Clarkstown unveils Rockland’s first solar field set atop capped landfill

BY MICHAEL RICONDA

 Clarkstown Town Supervisor Alex Gromack discusses the installation of the new solar panels with O&R Vice President – Operations Francis Peverly.
Clarkstown Town Supervisor Alex Gromack discusses the installation of the new solar panels with O&R Vice President – Operations Francis Peverly.

WEST NYACK – Town of Clarkstown officials joined their partners in solar energy development in West Nyack on Tuesday to announce a first-of-its-kind solar array which is expected to drastically cut down on energy expenses for town residents.

The 2.364 MW, 4,300 panel solar array was built on a 13 acre, decommissioned landfill which had been sold to the County’s Solid Waste Management Authority in 2009. It is the first solar field in New York to be built on top of a closed and capped landfill.

“We are very proud to be the first municipality in New York to install a solar field on a closed and capped landfill,” Town Supervisor Alex Gromack said. “Councilman Hoehmann, who first proposed this idea in 2009, town officials, our consultants H2M architects and engineers, and I have been working on this project for several years and we are excited to see it finally come to fruition.”

The project has been in the works for about five years, during which Clarkstown collaborated in a public-private partnership with solar energy developers with OnForce and were assisted by consultants with H2M architects and engineers. Ground broke on the project on June 25.

Since then, OnForce paid the costs for installation, operation and maintenance of the field, which totaled to about $6 million. For their efforts, they are slated to receive a multi-million dollar grant from the New York State Energy Research and Development Authority through the state’s NY-Sun Initiative, which financially assists the development of solar power utilities.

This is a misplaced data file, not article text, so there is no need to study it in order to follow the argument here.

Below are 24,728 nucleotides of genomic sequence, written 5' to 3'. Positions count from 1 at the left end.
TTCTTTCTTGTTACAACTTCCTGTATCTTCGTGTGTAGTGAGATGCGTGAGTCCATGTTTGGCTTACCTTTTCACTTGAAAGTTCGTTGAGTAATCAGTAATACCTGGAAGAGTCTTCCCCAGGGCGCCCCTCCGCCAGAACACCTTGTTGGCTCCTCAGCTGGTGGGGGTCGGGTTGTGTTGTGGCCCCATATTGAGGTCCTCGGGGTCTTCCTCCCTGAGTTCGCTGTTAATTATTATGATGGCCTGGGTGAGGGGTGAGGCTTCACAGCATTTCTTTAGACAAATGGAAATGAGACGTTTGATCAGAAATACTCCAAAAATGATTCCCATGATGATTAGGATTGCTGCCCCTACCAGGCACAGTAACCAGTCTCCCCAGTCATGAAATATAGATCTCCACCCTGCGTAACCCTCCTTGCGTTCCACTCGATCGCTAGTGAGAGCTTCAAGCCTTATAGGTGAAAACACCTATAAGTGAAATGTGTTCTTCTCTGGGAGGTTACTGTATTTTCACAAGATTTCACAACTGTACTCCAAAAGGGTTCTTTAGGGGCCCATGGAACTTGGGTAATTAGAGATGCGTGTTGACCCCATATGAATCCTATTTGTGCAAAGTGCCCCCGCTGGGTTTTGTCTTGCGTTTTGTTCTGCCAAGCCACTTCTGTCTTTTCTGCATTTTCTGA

At the same time, the project comes at no cost to the town and will save an estimated $4 million by producing electricity for the utility grid. It is expected to generate about 3 million-kilowatt hours of electricity, or about one third of the town’s total energy needs.

The project also enhances resiliency by integrating Orange & Rockland’s Supervisory Control and Data Acquisition (SCADA), a system which allows O&R to remotely supervise and control the solar grid to help identify and prevent serious power outages.

About 1,200 solar installations are currently incorporated into the Orange & Rockland grid. 450 of those installations are located in Rockland County.